3 Ways To Avoid Being That Antisocial Freelancer

“I got to thinking about the point in every freelancer’s life where he has to decide whether he wants to A, have a social life, and do art in his spare time, or B, do art, and have a social life in his spare time. It has always seemed to me that if you have any hope of making a living as an artist – writer, musician, whatever – you absolutely must learn to tell people to leave you alone, and to mean it, and to eject them from your life if they don’t respect that. This is necessary not because your job is more important than anyone else’s – it isn’t – but because a great many people will think of you as not having a job. ‘Oh, how wonderful – you can work whenever you want to!’ Well, yes, to a point, but generally ‘whenever you want to’ had better be most of the time, or else you won’t have a roof over your head. “

Poppy Z. Brite

Ouch. I have to tell people to leave me alone because I’m writing?

I don’t think so.

Welcome to the life of a freelancer: we need peace and usually quiet to work effectively. However, telling people to go away or shut up because we’re working just isn’t a good look. 

Here are 3 ways to deal with the distractions:

Tip # 3. Learn to shut out the world, rather than asking them to leave.

Freelancers must learn to shut out noise from others when working in public or busy private environments. We’d all like a custom soundproof chamber just for us, but life isn’t usually such a bowl of cherries. Rather than becoming reclusive and appearing antisocial and negative, merely put your phone on silent, put in some earphones, and focus just for that period of time. People naturally leave others alone when they appear extremely occupied and distracted.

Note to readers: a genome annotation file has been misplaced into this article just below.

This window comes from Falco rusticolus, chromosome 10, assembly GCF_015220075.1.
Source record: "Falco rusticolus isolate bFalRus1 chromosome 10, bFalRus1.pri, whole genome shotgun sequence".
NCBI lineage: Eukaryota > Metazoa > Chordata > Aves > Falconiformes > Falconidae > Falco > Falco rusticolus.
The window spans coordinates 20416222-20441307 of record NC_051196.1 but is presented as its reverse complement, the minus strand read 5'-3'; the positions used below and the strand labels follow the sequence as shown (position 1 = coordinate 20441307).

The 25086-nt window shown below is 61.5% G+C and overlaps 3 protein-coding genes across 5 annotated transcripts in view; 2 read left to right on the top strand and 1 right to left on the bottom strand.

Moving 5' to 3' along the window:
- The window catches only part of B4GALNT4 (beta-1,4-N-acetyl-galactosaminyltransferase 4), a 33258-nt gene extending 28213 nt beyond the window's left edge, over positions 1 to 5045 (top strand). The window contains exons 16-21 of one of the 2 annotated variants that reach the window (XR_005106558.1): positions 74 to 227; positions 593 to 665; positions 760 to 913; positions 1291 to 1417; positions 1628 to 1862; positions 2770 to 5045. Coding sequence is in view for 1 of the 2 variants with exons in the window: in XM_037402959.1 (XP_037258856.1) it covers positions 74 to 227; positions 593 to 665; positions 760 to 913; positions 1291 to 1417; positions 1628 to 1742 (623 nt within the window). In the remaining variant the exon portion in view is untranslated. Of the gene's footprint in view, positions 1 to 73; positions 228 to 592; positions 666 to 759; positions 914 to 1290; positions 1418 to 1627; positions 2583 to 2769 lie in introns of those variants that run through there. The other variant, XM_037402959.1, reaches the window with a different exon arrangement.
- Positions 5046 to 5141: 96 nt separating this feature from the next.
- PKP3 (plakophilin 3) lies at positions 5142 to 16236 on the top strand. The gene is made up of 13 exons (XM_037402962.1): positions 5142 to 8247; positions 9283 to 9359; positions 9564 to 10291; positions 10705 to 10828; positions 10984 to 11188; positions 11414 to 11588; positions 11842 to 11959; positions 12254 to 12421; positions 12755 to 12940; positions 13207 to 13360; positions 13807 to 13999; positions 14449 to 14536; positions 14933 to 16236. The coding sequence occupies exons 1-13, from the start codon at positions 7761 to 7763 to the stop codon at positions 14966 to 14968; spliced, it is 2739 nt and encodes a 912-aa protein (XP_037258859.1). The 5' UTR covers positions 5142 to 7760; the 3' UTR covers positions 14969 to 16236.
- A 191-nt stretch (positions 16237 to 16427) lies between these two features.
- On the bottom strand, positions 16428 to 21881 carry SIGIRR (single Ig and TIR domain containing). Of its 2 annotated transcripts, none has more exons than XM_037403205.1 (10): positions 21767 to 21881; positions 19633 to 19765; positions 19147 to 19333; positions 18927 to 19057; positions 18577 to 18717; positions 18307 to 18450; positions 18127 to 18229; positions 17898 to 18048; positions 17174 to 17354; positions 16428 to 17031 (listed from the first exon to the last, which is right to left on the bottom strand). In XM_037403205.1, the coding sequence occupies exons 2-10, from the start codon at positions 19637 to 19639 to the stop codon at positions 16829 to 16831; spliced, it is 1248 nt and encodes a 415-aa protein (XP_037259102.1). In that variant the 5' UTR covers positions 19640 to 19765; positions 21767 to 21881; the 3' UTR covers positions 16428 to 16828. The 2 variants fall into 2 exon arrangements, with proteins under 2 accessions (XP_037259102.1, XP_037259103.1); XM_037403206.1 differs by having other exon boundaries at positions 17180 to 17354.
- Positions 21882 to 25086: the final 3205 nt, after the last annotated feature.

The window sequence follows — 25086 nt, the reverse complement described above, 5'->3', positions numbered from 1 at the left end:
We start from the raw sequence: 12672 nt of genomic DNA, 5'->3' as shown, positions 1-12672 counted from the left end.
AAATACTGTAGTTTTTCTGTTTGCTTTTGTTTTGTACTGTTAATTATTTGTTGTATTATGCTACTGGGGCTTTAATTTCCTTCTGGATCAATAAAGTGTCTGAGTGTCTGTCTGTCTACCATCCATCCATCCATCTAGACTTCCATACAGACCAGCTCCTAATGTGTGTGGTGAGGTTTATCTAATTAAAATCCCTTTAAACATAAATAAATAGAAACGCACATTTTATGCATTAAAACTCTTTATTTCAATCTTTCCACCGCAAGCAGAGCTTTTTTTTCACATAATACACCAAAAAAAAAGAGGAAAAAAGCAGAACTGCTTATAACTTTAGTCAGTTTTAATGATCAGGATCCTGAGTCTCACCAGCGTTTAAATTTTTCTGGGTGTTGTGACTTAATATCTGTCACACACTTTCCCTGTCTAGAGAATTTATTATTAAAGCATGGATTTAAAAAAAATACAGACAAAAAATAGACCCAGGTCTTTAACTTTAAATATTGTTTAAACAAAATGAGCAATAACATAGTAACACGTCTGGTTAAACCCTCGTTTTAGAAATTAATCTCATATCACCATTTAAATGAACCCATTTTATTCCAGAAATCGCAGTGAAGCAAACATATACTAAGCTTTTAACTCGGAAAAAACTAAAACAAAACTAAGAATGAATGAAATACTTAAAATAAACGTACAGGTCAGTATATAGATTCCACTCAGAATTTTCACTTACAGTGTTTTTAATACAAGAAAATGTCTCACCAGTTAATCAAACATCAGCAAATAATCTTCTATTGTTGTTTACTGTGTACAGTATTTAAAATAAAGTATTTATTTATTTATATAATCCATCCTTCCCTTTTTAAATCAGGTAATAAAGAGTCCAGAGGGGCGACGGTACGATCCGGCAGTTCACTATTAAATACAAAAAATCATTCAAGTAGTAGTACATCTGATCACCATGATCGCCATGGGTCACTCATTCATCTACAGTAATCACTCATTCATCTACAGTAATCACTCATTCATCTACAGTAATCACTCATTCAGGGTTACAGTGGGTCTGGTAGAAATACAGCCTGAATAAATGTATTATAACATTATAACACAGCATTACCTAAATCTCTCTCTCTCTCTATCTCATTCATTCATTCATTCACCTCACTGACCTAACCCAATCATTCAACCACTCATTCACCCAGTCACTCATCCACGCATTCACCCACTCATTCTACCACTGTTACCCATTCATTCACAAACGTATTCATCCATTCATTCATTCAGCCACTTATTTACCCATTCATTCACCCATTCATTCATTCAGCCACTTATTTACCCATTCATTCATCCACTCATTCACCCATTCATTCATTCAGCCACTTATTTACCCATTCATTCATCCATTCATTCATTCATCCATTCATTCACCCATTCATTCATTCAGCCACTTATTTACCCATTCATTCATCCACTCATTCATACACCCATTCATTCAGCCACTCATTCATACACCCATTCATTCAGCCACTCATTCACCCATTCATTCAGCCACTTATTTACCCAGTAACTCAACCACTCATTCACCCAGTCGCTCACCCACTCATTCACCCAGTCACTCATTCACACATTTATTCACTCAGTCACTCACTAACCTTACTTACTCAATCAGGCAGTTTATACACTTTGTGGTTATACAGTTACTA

Tip # 2. Set aside time when people CAN come to you.

Until your take yourself seriously, no one else will. Let people know that you’ll get back to them between this time and that time, and that they have the best chance of reaching you at the times or time ranges you specify. Sure, some people will be upset at first, but that is normal. Over time the changes will become natural.

Tip #3. Go out with friends and family.

Want to go shopping with a friend? Just plan the date go. Then the next day, get back to work. It’s that simple. Being a freelancer, entrepreneur, etc doesn’t mean you should never go out and have fun anymore. That’s exactly what makes you seem like an antisocial freelancer, and plus it just isn’t good for you. You need the change of scenery to keep balanced.

So don’t kill your social life in the name of freelancer, but let your social kill your business either.

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2 Comments Add yours

  1. Begging your pardon on this one. “Anti-social” behavior can get you thrown into jail, or at least get you a hefty fine. Anti-social behavior runs the gamut from the desecrating of public lands (i.e., spitting on the sidewalk, or adding unauthorized graffiti to a public structure) all the way up to outright anarchy (i.e., blows against the empire, that sort of thing). Essentially, these are crimes against society, whereas, being non-social (such as taking your phone off the hook, or refusing to visit your Facebook page) is a much more mild-mannered thing. I suppose it’s okay to get the two confused in print, but just be careful in real life. You might find the results a little dissatisfying.

    Like

    1. Kim-Lee (Your Writing Lady) says:

      Hmmm! I must say I am a little confused. I know there are different levels of antisocial behavior for sure. I certainly meant the milder kind, lol. I’ll take note!

      Like

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